Dr. Paul Vasey is a professor in the Department of Psychology at the University of Lethbridge. He conducts cross-species and cross-cultural research to answer the question: If reproduction is the engine that drives evolution, why engage in non-conceptive sex? For the past decade he has done research on the development and evolution of female homosexual behavior in free-ranging Japanese monkeys at various sites in Japan. He also studies the development and evolution of male same-sex sexual attraction in humans at field sites in Samoa, Japan and Canada. Since 2003, he has worked in Samoa with members of the fa’afafine community – biological males who live “in the manner of a woman.”
Vasey currently holds both a Natural Sciences and Engineering Research Council of Canada and a Social Sciences and Humanities Research Council of Canada grant in addition to various grants from private funding agencies.
What first piqued your interest in your research discipline?
As a kid, I was always interested in nature documentaries. I remember when I was 13 or 14 watching one documentary on the evolution of iguanas and tortoises on the Galapagos Islands and it fascinated me. So, from a very early age, I was interested in understanding the world from an evolutionary perspective. I’m also gay, and same-sex sexuality doesn’t make a lot of sense, at least at first glance, from an evolutionary perspective. This led me to search for literature on the evolution of homosexuality. What I found was a lot of speculation but virtually no data. It seemed that everyone had an opinion on the topic, but no one wanted to do the work of hypothesis testing.
So, for my doctoral research I studied female homosexual behavior in Japanese monkeys and after graduating from the Université de Montréal, I expanded this line of research by conducting fieldwork in Japan, which continues to this day with my Post-Doctoral Fellows, Drs. Jean-Baptiste Leca and Nöelle Gunst.
How is your research applicable in “the real world?”
There is an enormous amount of public debate about the nature of sexual and gender diversity. Is it “natural”? Is it “normal”? Should it be socially tolerated? Should members of sexual and gender minorities have human rights that are equal to those of the heterosexual majority?
So often these discussions occur in an information vacuum that is driven by personal politics and morals but divorced from any actual evidence. I go out into the real world and collect data about many of the issues that are being debated publically. In doing so, my research generates information about phenomenon related to sexual and gender diversity and furnishes a basis upon which an evidence-based understanding of these topics can be situated.
What is the greatest honour you have received in your career?
The greatest honour I have received in my career is having internationally renowned sex researchers, whose work I hold in the highest esteem, state that they consider my body of work to be of exceptional quality and importance. I’m talking about people like J. Michael Bailey, Anne Lawrence, Alice Dreger, and Alan Dixson, among others. I don’t think there is any greater honour than having the researchers you hold in such high esteem indicate that they consider your work a significant contribution to the field.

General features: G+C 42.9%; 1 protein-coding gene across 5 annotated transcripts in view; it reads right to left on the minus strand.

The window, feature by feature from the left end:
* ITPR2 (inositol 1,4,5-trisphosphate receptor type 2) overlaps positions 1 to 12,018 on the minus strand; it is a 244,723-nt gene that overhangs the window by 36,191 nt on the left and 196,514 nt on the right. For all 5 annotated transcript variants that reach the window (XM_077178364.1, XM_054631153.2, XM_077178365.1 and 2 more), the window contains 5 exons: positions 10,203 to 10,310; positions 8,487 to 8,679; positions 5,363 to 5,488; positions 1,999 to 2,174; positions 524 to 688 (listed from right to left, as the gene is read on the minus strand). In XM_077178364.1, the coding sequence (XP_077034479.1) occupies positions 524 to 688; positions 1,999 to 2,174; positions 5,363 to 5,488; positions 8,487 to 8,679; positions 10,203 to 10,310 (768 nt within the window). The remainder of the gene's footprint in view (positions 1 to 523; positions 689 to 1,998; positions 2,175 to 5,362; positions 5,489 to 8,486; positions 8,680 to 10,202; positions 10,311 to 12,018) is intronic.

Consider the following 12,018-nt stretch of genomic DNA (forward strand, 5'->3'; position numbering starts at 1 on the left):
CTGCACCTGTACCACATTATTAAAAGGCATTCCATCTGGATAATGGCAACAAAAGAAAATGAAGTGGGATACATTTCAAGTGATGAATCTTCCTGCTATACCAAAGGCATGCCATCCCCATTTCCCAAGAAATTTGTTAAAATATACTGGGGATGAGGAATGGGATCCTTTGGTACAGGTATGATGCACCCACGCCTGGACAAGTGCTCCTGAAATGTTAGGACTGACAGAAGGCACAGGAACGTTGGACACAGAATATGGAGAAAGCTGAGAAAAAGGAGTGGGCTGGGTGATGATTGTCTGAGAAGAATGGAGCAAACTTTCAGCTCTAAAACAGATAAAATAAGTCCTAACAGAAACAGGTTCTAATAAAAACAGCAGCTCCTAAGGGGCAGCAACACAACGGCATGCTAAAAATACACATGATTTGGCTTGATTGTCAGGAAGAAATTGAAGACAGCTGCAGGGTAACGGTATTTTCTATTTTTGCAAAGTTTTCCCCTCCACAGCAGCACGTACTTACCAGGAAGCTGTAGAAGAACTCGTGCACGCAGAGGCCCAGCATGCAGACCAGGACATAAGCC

How important are students to your research endeavours?
I’d say most students in my lab have been foundational to my research efforts. The lab could never be as productive as it is were it not for the fact that I work with an extraordinary team of undergraduate students, graduate students and Post-Doctoral Fellows. Some of my former students have gone on to become medical doctors, take up post-doctoral fellowships at hospitals, pursue further graduate work in clinical psychology programs or undertake further research at places like Cambridge University. It’s been a privilege to work with all of them.
If you had unlimited funds, which areas of research would you invest?
I would like to build a Kinsey-style Sexuality Research Institute in Canada – one that does not downplay the importance of biology in human sexuality, yet at the same time does not ignore the importance of culture. Part of my goal in building such a research institute would be to help create jobs for young sex researchers in Canada.
It has been said that Canada packs a punch far above its weight internationally in terms of the number of renowned sex researchers who make this country their home. Moreover, Canada has a political and social climate that is far more amenable to sex research than most other countries. Further, Canada has the funding systems in place to support such research and it has been demonstrated time and time again that sex research attracts large amounts of funding from multiple agencies when it is done properly.
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